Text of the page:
As a $28 billion large-cap insurance company, it's no surprise that there's plenty of retail and institutional interest in insurer Aflac (NYSE: AFL). Nonetheless, I was surprised to find out that last year, Aflac was the No. 5 most-owned stock by investment clubs, as measured by the folks at Better Investing. If retail investors were so high on the stock, it got me to thinking: What's the consensus sentiment view on Aflac?

Turns out, the view is bullish. Let's have a look at a few of the key sentiment drivers.

1. Analyst opinion
Analysts like Aflac. Data from Yahoo! Finance captures their collective feeling:

Strong Buy

6

Buy

7

Hold

6

Sell

0

Strong Sell

0

Most analysts have a rating of buy or strong buy, with six "holds." For purposes of this exercise, we'll classify analyst opinion as bullish.

2. Insider buying
The insider buy/sell picture is less bullish. Over the past year, Aflac insiders have sold $20 million worth of their company stock. During the same time period, insiders didn't buy a single share of stock. (Data from Form4Oracle.) While these sums aren't large relative to the company's market cap, and while insiders sell stocks for a whole host of reasons, the trend isn't positive: Insider selling far outweighs insider buying.

Two good signs, though: CEO Daniel Amos personally owns more than $4.3 million of Aflac stock, nearly 1% of the company, and last fall, Aflac resumed its stock buyback program.

3. Guru buying
Next, we'll look at "guru" ownership of the stock. According to GuruFocus, gurus lean positive toward Aflac. Noted value investor Mario Gabelli added to his existing stake in the quarter ended Dec. 31, while fund manager Bill Nygren took a large position in the quarter ended Sept. 30. Earlier in 2010, though, gurus Ron Muhlenkamp, Ken Fisher, and Tom Gayner sold out of their Aflac stakes.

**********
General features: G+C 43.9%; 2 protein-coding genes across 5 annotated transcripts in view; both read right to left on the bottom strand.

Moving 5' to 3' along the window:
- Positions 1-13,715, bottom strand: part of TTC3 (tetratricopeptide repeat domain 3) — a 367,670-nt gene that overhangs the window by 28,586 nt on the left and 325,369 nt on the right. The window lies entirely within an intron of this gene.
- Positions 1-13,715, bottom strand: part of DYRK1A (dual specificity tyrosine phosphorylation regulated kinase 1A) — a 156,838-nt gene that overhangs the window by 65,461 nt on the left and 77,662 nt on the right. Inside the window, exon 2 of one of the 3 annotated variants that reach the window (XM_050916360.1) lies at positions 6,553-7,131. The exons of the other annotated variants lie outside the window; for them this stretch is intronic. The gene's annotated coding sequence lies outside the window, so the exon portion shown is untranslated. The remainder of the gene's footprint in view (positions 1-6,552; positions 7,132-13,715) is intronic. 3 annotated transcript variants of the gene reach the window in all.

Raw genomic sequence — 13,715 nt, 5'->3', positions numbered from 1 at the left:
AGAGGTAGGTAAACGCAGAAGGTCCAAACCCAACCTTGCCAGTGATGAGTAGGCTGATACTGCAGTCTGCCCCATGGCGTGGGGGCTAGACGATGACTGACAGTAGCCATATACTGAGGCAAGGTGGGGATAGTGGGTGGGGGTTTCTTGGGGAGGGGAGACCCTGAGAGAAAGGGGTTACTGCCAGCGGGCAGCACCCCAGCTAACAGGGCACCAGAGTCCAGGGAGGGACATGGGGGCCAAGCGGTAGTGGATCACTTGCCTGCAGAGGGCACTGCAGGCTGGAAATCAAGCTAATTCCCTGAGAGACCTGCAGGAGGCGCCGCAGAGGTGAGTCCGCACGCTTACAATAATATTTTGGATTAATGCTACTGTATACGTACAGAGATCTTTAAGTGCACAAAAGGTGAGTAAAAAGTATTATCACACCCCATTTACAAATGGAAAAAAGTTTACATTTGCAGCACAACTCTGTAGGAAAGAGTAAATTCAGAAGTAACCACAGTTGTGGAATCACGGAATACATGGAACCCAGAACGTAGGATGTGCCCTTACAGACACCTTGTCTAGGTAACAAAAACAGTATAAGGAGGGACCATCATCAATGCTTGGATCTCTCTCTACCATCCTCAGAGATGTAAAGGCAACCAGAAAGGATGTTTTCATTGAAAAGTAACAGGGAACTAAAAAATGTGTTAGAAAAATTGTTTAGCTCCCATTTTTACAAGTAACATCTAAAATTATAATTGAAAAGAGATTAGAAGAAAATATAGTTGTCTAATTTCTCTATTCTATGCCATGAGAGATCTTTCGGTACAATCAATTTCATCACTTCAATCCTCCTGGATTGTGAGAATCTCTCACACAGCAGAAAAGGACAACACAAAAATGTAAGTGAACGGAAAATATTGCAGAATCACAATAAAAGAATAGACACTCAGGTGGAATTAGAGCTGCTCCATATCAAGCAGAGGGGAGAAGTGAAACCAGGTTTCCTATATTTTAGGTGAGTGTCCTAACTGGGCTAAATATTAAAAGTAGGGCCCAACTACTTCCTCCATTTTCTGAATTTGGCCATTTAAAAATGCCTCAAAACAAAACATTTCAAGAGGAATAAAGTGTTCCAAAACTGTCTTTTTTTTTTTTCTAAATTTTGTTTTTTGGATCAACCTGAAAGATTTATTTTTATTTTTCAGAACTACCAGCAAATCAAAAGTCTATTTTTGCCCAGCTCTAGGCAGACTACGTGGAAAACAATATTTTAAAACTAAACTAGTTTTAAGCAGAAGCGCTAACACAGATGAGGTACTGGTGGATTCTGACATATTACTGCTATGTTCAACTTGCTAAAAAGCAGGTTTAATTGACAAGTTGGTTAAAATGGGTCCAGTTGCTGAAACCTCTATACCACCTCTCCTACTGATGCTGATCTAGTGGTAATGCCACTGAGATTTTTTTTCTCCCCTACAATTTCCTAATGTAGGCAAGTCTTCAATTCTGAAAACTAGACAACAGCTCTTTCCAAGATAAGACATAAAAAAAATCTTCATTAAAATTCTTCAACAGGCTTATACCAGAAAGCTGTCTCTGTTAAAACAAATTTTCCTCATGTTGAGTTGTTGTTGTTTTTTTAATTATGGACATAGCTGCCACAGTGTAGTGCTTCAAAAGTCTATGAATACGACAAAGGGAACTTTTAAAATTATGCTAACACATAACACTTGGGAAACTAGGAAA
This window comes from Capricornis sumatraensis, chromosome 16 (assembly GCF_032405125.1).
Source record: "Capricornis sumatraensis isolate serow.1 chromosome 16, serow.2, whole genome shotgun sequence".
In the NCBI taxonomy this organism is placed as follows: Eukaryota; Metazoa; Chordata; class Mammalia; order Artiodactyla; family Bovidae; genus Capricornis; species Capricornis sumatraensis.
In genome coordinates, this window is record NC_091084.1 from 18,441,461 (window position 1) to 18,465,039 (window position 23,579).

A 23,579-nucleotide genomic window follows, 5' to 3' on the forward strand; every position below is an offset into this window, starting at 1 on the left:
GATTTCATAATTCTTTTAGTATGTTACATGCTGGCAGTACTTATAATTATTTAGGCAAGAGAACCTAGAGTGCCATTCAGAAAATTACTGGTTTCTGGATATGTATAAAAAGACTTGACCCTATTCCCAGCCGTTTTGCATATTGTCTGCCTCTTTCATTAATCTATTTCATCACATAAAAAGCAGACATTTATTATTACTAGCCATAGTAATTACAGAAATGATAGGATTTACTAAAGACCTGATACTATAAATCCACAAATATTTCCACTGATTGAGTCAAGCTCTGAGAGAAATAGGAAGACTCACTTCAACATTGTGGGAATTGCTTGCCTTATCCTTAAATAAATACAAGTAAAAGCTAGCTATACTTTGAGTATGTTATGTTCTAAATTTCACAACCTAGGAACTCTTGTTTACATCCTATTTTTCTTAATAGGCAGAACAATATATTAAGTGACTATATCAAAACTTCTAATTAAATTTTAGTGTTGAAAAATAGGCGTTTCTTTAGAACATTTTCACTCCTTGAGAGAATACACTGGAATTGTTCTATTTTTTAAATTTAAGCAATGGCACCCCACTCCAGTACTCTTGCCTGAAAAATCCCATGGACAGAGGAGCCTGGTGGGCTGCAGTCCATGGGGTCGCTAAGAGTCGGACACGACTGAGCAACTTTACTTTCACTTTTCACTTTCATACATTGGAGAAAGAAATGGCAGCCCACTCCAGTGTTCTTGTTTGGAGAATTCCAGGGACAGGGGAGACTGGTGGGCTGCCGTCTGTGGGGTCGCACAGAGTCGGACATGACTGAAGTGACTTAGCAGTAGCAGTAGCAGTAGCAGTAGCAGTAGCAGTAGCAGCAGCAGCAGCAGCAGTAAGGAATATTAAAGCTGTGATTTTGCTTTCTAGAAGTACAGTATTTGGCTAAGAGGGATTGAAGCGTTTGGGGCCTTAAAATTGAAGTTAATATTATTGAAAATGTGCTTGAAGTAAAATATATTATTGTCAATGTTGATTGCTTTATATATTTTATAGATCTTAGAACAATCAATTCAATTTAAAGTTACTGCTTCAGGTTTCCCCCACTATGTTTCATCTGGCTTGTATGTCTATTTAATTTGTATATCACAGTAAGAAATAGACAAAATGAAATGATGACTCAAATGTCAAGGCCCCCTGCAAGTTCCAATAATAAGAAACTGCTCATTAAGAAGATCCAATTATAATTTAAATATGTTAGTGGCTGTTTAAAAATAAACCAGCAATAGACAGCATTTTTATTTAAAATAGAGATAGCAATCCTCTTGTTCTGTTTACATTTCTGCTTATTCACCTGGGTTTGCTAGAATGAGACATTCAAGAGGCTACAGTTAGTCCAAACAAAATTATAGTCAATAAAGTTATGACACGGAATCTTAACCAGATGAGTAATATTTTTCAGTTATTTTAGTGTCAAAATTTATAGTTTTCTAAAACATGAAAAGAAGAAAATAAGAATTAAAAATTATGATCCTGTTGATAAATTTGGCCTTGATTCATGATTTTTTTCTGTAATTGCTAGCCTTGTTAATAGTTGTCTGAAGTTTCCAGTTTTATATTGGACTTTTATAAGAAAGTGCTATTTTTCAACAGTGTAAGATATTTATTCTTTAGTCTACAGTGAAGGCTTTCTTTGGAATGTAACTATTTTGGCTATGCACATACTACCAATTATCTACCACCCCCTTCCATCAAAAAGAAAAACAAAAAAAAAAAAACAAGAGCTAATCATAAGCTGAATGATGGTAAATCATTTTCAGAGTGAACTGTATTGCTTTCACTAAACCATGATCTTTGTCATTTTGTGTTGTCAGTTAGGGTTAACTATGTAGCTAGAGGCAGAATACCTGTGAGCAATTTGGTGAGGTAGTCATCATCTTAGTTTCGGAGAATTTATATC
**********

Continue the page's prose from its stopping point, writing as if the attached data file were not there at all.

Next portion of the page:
There isn't a whole lot of guru buying going on, but I'll classify the overall trend as neutral to bullish.

4. Retail investor community sentiment
For retail investor community sentiment, I turn to Motley Fool CAPS, our proprietary stock rating system. CAPS generates ratings on a one- to five-star scale, with five stars as the highest ranking, indicating that the Fool community believes in a stock's future. Aflac has a strong four-star rating.

5. Short-sellers
Next we'll look at whether short-sellers are circling the stock. There are 6.7 million Aflac shares sold short, according to Capital IQ. As a percentage of shares outstanding, that's a short interest of 1.4%. That's not very high -- a struggling operator like Barnes & Noble has a short interest of 13.5% right now -- and so for determining sentiment, we'll take it as a good sign.

6. Does Buffett own it?
This is the "cherry on top" test, and in Aflac's case, it's a no: Berkshire Hathaway does not own shares.

Adding it up
Aflac is liked by analysts and the CAPS community, and short-sellers aren't betting against the stock in a significant way. Gurus are bullish-to-neutral on the stock, even though insiders are net sellers. Add it all up and Aflac comes out with a "somewhat bullish" consensus sentiment.

Of course, you can't base an investment philosophy on who likes the stock you like, and a consensus opinion can sometimes be a scary thing. Quoting Buffett: "A simple rule dictates my buying: Be fearful when others are greedy, and be greedy when others are fearful." There's hardly a "greedy" sense surrounding Aflac right now, though.

The purpose of this series of articles isn't to make a definitive buy-or-sell call on Aflac. Rather, by looking at a stock's sentiment, the goal is to help you place your own opinion of it in a broader context.

One final thing: If you want to keep tabs on Aflac's movements, and for more analysis on Aflac, make sure you add it to your Watchlist.

Fool.com managing editor Brian Richards doesn't own shares of any companies mentioned. Berkshire Hathaway is a Motley Fool Inside Value pick. Aflac and Berkshire Hathaway are Motley Fool Stock Advisor recommendations. The Fool owns shares of Aflac and Berkshire Hathaway. We Fools may not all hold the same opinions, but we all believe that considering a diverse range of insights makes us better investors. The Motley Fool has a disclosure policy.